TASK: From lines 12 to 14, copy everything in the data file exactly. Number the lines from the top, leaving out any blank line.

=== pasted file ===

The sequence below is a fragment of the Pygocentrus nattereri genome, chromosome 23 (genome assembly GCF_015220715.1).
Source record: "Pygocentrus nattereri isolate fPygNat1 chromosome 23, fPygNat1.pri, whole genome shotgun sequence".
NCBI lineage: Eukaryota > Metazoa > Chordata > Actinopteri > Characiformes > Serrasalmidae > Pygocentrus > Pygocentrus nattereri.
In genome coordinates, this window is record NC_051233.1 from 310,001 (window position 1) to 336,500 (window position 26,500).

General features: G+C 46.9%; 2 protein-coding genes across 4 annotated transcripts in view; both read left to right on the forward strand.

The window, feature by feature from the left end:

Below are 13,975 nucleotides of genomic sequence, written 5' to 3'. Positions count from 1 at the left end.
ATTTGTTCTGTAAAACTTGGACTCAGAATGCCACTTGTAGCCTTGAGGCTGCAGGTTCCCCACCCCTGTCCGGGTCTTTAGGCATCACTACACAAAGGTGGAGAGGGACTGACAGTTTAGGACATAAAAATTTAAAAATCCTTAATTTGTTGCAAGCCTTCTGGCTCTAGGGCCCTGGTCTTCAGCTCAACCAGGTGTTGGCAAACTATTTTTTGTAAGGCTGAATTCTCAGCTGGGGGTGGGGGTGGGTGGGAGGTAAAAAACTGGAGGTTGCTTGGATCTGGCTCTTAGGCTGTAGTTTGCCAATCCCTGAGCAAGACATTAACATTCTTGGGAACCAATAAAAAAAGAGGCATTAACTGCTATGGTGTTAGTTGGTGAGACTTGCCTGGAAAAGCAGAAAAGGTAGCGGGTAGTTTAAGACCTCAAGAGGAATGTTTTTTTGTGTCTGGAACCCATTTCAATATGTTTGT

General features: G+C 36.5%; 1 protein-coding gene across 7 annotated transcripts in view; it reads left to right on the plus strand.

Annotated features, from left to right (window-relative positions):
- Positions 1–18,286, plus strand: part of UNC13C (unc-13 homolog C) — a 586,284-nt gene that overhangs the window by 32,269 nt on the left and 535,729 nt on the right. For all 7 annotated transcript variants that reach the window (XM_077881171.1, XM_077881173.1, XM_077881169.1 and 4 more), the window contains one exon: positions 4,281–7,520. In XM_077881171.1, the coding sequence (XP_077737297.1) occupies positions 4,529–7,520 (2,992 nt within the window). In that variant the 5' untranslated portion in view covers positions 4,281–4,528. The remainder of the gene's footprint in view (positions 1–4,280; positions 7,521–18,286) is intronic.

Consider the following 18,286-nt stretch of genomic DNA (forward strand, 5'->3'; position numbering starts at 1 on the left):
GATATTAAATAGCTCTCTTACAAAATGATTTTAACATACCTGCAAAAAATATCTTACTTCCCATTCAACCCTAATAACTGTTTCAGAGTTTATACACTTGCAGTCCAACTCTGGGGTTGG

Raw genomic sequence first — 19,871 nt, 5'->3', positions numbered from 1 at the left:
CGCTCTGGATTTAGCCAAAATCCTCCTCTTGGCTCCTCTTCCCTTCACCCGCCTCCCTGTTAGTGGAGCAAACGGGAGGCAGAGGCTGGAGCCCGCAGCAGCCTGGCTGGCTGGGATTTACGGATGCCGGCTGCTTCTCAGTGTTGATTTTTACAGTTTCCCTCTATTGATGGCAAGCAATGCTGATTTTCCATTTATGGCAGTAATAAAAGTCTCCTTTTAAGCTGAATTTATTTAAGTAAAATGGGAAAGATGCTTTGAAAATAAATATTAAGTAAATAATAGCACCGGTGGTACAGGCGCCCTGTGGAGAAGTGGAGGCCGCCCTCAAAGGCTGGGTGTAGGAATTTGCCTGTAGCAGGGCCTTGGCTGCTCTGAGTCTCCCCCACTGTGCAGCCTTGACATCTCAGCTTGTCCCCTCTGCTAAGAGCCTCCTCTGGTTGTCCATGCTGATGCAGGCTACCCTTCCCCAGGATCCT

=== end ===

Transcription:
Consider the following 18,286-nt stretch of genomic DNA (forward strand, 5'->3'; position numbering starts at 1 on the left):
GATATTAAATAGCTCTCTTACAAAATGATTTTAACATACCTGCAAAAAATATCTTACTTCCCATTCAACCCTAATAACTGTTTCAGAGTTTATACACTTGCAGTCCAACTCTGGGGTTGG

Raw genomic sequence first — 19,871 nt, 5'->3', positions numbered from 1 at the left: